14. Update on prevention and screening of cervical cancer

    PubMed Central

    McGraw, Shaniqua L; Ferrante, Jeanne M

    2014-01-01

    Cervical cancer is the third most common cause of cancer in women in the world. During the past few decades tremendous strides have been made toward decreasing the incidence and mortality of cervical cancer with the implementation of various prevention and screening strategies. The causative agent linked to cervical cancer development and its precursors is the human papillomavirus (HPV). Prevention and screening measures for cervical cancer are paramount because the ability to identify and treat the illness at its premature stage often disrupts the process of neoplasia. Cervical carcinogenesis can be the result of infections from multiple high-risk HPV types that act synergistically. This imposes a level of complexity to identifying and vaccinating against the actual causative agent. Additionally, most HPV infections spontaneously clear. Therefore, screening strategies should optimally weigh the benefits and risks of screening to avoid the discovery and needless treatment of transient HPV infections. This article provides an update of the preventative and screening methods for cervical cancer, mainly HPV vaccination, screening with Pap smear cytology, and HPV testing. It also provides a discussion of the newest United States 2012 guidelines for cervical cancer screening, which changed the age to begin and end screening and lengthened the screening intervals. PMID:25302174

  15. Different cervical cancer screening approaches in a Chinese multicentre study

    PubMed Central

    Li, N; Shi, J-F; Franceschi, S; Zhang, W-H; Dai, M; Liu, B; Zhang, Y-Z; Li, L-K; Wu, R-F; De Vuyst, H; Plummer, M; Qiao, Y-L; Clifford, G

    2009-01-01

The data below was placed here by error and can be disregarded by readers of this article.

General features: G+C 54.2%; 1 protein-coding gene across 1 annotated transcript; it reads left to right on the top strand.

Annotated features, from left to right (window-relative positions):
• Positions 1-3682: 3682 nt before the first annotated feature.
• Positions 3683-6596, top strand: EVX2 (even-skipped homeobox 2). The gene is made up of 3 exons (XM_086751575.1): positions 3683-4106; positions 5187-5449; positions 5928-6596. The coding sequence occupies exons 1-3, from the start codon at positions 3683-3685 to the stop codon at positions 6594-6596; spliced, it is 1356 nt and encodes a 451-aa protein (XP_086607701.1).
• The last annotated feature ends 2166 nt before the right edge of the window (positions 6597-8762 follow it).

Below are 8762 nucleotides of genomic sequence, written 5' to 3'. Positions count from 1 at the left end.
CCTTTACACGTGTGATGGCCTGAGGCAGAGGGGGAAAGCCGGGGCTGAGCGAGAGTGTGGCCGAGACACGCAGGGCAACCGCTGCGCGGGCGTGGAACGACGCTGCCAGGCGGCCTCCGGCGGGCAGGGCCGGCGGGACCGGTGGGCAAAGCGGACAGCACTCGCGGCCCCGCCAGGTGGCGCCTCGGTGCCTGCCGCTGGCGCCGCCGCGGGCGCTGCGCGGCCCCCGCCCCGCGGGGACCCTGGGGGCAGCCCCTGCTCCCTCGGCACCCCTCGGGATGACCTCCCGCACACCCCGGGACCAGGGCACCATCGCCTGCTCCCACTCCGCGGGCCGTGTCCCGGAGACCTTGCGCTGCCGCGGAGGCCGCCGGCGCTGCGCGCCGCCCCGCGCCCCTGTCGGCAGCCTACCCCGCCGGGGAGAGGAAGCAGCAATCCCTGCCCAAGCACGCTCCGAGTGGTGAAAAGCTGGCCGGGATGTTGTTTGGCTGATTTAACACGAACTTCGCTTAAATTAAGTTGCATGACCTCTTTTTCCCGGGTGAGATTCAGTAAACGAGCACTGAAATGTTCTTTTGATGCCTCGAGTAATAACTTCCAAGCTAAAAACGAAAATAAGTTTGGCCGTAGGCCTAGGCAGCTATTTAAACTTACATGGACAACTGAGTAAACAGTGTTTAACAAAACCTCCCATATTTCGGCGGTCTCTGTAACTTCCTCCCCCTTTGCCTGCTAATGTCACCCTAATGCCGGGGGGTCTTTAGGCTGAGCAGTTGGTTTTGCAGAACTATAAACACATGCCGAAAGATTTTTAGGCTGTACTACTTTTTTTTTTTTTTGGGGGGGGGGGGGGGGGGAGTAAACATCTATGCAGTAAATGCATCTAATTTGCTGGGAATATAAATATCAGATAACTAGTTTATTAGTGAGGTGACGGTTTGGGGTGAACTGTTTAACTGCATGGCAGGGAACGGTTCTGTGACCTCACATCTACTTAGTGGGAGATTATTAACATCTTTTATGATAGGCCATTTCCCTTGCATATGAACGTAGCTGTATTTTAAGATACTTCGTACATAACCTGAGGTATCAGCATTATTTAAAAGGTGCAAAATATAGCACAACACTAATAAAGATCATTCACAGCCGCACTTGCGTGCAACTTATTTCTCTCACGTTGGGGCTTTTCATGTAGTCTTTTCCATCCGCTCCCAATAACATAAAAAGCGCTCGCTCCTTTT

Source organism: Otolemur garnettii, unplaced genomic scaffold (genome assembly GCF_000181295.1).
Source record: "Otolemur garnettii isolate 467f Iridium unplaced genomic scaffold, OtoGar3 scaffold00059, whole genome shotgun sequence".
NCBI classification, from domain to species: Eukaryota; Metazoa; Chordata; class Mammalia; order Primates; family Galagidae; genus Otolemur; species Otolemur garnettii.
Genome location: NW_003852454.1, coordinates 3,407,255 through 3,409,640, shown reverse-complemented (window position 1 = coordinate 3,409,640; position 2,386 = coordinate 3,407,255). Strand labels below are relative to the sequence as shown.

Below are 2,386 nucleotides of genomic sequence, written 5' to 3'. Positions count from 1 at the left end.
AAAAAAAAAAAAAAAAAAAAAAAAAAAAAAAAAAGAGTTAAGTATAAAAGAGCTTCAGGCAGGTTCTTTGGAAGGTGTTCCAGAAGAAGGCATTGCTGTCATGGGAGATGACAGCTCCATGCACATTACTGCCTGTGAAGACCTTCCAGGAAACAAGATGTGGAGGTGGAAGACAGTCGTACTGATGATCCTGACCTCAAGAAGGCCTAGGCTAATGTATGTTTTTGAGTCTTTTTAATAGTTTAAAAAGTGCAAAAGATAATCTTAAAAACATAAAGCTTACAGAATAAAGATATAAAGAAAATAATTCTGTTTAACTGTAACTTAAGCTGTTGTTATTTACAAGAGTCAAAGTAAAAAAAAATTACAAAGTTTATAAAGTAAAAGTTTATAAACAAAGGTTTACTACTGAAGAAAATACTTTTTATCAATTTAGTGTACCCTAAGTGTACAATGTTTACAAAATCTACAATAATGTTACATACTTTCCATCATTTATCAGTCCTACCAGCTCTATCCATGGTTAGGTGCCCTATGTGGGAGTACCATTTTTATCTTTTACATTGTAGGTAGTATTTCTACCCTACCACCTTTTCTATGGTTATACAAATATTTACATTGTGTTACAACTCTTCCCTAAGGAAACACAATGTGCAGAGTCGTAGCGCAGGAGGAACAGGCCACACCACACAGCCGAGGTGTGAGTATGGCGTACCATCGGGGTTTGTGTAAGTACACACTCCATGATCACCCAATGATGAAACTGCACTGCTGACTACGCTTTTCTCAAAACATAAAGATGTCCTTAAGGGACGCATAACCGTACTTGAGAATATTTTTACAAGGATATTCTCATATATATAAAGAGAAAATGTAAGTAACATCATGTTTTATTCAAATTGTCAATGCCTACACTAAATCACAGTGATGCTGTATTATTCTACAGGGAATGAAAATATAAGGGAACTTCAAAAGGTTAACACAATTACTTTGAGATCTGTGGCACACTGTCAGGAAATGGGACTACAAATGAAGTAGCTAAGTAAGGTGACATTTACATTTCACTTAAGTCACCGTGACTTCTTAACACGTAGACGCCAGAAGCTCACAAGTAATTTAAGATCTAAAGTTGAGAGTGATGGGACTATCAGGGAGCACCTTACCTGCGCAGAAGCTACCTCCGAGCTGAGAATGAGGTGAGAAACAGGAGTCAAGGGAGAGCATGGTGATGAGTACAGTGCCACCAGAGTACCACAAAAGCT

To evaluate alternative cervical cancer screening methods, digital colposcopy and collection of cervical exfoliated cells for liquid-based cytology (LBC) and hybrid capture 2 (HC2) testing were performed among 2562 women aged 15–59 years in three study sites in the People's Republic of China (rural Shanxi province, Shenyang city in Liaoning province and Shenzhen city in Guangdong province). Visual inspection with acetic acid (VIA) was also evaluated independently from colposcopy. A total of 74 cases of histologically confirmed cervical intraepithelial neoplasia grade 2 or worse (CIN2+) were identified, and 16 CIN2+ cases were imputed among unbiopsied women to correct for verification bias. Corrected sensitivity for CIN2+ was 37% for VIA, 54% for colposcopy, 87% for LBC with a threshold of atypical cells of undetermined significance (LBC?ASCUS), 90% for HC2, 84% for LBC using HC2 to triage ASCUS and 96% for positivity to LBC?ASCUS or HC2. For VIA, sensitivity was much lower among women ?40 years (12%) than those aged ?39 years (50%). Specificity varied from 77% for positivity to LBC?ASCUS or HC2, up to 94% for LBC using HC2 to triage ASCUS. In conclusion, LBC, HC2 and their combinations performed well, whereas VIA missed a majority of CIN2+, particularly in older women. Digital colposcopy performed better than VIA, but still missed nearly half of CIN2+ in this study. PMID:19127262